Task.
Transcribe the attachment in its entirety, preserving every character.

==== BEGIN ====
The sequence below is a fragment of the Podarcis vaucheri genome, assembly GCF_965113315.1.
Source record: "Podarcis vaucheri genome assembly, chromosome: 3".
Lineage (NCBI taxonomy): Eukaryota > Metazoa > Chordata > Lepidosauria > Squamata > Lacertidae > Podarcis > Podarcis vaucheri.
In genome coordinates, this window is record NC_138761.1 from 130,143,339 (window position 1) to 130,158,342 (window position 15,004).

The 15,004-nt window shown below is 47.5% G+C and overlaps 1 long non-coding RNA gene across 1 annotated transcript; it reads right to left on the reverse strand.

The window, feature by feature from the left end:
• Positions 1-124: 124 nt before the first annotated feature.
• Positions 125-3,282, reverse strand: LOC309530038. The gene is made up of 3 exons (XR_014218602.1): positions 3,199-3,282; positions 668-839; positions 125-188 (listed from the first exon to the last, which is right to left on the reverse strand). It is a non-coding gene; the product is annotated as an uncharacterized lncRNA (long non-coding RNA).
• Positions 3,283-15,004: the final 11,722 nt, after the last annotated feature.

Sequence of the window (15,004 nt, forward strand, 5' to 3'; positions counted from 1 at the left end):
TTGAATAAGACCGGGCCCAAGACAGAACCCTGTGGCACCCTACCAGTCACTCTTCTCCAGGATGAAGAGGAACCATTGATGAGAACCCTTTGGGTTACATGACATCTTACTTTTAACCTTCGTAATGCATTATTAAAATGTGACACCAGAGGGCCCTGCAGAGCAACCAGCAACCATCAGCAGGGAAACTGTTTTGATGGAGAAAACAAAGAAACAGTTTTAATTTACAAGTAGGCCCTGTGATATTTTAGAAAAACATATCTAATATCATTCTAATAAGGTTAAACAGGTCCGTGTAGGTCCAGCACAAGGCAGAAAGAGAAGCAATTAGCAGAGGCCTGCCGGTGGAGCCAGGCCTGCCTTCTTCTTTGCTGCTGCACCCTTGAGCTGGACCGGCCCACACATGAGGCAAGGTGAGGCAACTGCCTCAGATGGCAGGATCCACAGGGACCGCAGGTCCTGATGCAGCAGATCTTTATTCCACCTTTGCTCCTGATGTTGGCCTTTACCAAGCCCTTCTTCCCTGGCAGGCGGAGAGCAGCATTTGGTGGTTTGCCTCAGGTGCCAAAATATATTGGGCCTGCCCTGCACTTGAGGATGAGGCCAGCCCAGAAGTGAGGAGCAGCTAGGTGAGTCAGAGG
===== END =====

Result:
The sequence below is a fragment of the Podarcis vaucheri genome, assembly GCF_965113315.1.
Source record: "Podarcis vaucheri genome assembly, chromosome: 3".
Lineage (NCBI taxonomy): Eukaryota > Metazoa > Chordata > Lepidosauria > Squamata > Lacertidae > Podarcis > Podarcis vaucheri.
In genome coordinates, this window is record NC_138761.1 from 130,143,339 (window position 1) to 130,158,342 (window position 15,004).

The 15,004-nt window shown below is 47.5% G+C and overlaps 1 long non-coding RNA gene across 1 annotated transcript; it reads right to left on the reverse strand.

The window, feature by feature from the left end:
• Positions 1-124: 124 nt before the first annotated feature.
• Positions 125-3,282, reverse strand: LOC309530038. The gene is made up of 3 exons (XR_014218602.1): positions 3,199-3,282; positions 668-839; positions 125-188 (listed from the first exon to the last, which is right to left on the reverse strand). It is a non-coding gene; the product is annotated as an uncharacterized lncRNA (long non-coding RNA).
• Positions 3,283-15,004: the final 11,722 nt, after the last annotated feature.

Sequence of the window (15,004 nt, forward strand, 5' to 3'; positions counted from 1 at the left end):
TTGAATAAGACCGGGCCCAAGACAGAACCCTGTGGCACCCTACCAGTCACTCTTCTCCAGGATGAAGAGGAACCATTGATGAGAACCCTTTGGGTTACATGACATCTTACTTTTAACCTTCGTAATGCATTATTAAAATGTGACACCAGAGGGCCCTGCAGAGCAACCAGCAACCATCAGCAGGGAAACTGTTTTGATGGAGAAAACAAAGAAACAGTTTTAATTTACAAGTAGGCCCTGTGATATTTTAGAAAAACATATCTAATATCATTCTAATAAGGTTAAACAGGTCCGTGTAGGTCCAGCACAAGGCAGAAAGAGAAGCAATTAGCAGAGGCCTGCCGGTGGAGCCAGGCCTGCCTTCTTCTTTGCTGCTGCACCCTTGAGCTGGACCGGCCCACACATGAGGCAAGGTGAGGCAACTGCCTCAGATGGCAGGATCCACAGGGACCGCAGGTCCTGATGCAGCAGATCTTTATTCCACCTTTGCTCCTGATGTTGGCCTTTACCAAGCCCTTCTTCCCTGGCAGGCGGAGAGCAGCATTTGGTGGTTTGCCTCAGGTGCCAAAATATATTGGGCCTGCCCTGCACTTGAGGATGAGGCCAGCCCAGAAGTGAGGAGCAGCTAGGTGAGTCAGAGG